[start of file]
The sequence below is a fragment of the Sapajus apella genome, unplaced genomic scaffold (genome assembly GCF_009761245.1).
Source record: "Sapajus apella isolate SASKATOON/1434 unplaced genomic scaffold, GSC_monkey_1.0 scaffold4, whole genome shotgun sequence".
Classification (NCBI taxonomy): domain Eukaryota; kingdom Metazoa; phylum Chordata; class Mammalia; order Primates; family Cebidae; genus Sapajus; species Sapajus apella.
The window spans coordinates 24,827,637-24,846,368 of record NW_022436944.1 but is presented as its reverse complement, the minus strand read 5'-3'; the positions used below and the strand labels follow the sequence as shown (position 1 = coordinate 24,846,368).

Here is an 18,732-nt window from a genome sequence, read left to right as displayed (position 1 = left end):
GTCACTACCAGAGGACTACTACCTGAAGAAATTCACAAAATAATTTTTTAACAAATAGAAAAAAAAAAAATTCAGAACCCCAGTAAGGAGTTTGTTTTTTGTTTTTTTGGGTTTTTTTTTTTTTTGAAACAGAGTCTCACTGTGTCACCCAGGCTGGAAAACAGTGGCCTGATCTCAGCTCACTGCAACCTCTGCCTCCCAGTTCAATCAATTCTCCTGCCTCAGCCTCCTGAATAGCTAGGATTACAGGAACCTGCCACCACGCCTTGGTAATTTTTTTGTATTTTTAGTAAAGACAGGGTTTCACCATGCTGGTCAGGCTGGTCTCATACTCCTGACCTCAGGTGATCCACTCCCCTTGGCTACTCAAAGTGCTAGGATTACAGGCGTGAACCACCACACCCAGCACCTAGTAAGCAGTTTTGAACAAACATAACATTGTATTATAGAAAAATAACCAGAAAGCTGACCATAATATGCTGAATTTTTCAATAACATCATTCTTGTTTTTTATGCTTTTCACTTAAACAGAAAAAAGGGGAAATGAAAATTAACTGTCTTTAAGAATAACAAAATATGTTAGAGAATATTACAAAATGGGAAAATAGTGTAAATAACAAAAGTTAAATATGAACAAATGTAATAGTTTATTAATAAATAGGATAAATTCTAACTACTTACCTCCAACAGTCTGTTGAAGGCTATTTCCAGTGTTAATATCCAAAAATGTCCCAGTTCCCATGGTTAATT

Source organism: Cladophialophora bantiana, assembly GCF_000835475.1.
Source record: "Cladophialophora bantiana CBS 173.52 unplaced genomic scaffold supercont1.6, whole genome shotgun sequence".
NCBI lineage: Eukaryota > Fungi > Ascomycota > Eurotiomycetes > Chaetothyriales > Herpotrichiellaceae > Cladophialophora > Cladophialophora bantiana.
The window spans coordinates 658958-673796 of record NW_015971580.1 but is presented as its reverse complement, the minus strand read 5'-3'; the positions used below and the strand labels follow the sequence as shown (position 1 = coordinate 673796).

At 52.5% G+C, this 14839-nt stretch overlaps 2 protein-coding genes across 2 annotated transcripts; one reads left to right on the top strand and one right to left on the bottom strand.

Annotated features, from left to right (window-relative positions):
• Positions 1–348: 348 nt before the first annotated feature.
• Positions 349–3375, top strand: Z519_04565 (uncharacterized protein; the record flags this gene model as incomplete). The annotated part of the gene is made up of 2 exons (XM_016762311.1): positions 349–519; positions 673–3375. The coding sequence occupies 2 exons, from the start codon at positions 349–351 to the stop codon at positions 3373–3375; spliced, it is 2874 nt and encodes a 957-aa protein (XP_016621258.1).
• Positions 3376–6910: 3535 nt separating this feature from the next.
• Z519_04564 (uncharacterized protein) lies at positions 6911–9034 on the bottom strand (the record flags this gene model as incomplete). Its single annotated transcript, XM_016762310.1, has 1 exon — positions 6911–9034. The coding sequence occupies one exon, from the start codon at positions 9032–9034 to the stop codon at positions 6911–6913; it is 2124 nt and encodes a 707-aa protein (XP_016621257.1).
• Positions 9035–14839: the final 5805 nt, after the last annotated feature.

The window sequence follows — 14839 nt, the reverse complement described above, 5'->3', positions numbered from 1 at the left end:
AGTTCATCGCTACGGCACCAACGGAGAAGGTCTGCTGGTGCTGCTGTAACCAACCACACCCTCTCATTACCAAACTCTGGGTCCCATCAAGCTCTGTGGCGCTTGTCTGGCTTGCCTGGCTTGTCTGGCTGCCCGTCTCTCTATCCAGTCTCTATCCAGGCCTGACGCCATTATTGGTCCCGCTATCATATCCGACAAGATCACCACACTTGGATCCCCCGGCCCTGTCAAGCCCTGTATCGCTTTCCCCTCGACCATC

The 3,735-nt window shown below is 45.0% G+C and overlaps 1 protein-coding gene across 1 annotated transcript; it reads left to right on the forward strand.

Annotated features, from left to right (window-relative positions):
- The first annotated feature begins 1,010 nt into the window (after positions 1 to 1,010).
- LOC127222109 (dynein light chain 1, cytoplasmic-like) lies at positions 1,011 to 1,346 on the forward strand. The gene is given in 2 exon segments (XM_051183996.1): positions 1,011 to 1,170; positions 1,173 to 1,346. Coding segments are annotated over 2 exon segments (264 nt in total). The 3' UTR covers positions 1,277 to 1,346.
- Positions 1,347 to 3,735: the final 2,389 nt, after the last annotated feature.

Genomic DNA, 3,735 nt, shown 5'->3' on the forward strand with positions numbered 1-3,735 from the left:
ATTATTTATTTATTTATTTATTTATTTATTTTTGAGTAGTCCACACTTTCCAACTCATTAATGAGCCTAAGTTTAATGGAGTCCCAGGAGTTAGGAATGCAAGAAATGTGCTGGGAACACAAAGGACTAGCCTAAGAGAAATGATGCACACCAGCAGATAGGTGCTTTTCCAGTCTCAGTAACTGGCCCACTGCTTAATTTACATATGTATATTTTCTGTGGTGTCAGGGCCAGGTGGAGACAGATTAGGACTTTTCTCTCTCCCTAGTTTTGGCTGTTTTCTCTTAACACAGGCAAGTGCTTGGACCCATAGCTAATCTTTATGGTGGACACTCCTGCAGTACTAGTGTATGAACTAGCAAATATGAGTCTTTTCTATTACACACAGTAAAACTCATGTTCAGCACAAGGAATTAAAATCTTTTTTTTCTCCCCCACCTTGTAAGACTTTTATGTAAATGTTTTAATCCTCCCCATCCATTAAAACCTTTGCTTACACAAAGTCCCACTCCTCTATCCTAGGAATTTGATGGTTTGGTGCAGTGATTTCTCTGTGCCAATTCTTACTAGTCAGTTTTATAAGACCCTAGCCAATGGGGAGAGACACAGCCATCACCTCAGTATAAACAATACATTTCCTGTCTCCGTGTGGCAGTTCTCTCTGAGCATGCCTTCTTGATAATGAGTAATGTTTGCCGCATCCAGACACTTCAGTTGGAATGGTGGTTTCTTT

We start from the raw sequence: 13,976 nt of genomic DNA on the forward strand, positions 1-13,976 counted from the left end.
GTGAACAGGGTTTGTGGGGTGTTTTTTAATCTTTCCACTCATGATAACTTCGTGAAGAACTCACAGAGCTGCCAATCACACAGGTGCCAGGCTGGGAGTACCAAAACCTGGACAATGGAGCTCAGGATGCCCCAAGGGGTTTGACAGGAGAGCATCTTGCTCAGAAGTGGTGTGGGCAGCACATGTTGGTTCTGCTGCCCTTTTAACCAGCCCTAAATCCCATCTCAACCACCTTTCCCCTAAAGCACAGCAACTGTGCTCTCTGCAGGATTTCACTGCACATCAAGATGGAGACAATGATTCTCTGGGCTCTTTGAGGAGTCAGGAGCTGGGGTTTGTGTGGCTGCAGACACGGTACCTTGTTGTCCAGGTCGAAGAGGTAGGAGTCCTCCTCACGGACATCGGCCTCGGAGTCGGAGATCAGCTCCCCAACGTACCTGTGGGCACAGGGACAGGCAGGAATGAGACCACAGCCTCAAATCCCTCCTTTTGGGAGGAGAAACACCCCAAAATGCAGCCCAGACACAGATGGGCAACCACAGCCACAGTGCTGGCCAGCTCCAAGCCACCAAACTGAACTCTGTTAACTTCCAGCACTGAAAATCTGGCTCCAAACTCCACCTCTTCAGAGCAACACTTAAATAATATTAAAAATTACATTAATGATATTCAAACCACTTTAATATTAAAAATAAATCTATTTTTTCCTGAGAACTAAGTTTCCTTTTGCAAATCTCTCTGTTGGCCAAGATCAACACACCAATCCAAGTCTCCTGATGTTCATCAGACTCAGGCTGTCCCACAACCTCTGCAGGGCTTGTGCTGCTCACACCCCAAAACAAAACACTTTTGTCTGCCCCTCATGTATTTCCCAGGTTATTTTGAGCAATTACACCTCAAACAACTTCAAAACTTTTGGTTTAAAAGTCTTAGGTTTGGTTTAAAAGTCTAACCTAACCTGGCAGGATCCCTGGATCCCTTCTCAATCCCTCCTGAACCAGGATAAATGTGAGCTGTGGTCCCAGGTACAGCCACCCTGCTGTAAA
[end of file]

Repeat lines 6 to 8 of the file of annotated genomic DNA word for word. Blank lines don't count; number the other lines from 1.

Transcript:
GTCACTACCAGAGGACTACTACCTGAAGAAATTCACAAAATAATTTTTTAACAAATAGAAAAAAAAAAAATTCAGAACCCCAGTAAGGAGTTTGTTTTTTGTTTTTTTGGGTTTTTTTTTTTTTTGAAACAGAGTCTCACTGTGTCACCCAGGCTGGAAAACAGTGGCCTGATCTCAGCTCACTGCAACCTCTGCCTCCCAGTTCAATCAATTCTCCTGCCTCAGCCTCCTGAATAGCTAGGATTACAGGAACCTGCCACCACGCCTTGGTAATTTTTTTGTATTTTTAGTAAAGACAGGGTTTCACCATGCTGGTCAGGCTGGTCTCATACTCCTGACCTCAGGTGATCCACTCCCCTTGGCTACTCAAAGTGCTAGGATTACAGGCGTGAACCACCACACCCAGCACCTAGTAAGCAGTTTTGAACAAACATAACATTGTATTATAGAAAAATAACCAGAAAGCTGACCATAATATGCTGAATTTTTCAATAACATCATTCTTGTTTTTTATGCTTTTCACTTAAACAGAAAAAAGGGGAAATGAAAATTAACTGTCTTTAAGAATAACAAAATATGTTAGAGAATATTACAAAATGGGAAAATAGTGTAAATAACAAAAGTTAAATATGAACAAATGTAATAGTTTATTAATAAATAGGATAAATTCTAACTACTTACCTCCAACAGTCTGTTGAAGGCTATTTCCAGTGTTAATATCCAAAAATGTCCCAGTTCCCATGGTTAATT

Source organism: Cladophialophora bantiana, assembly GCF_000835475.1.
Source record: "Cladophialophora bantiana CBS 173.52 unplaced genomic scaffold supercont1.6, whole genome shotgun sequence".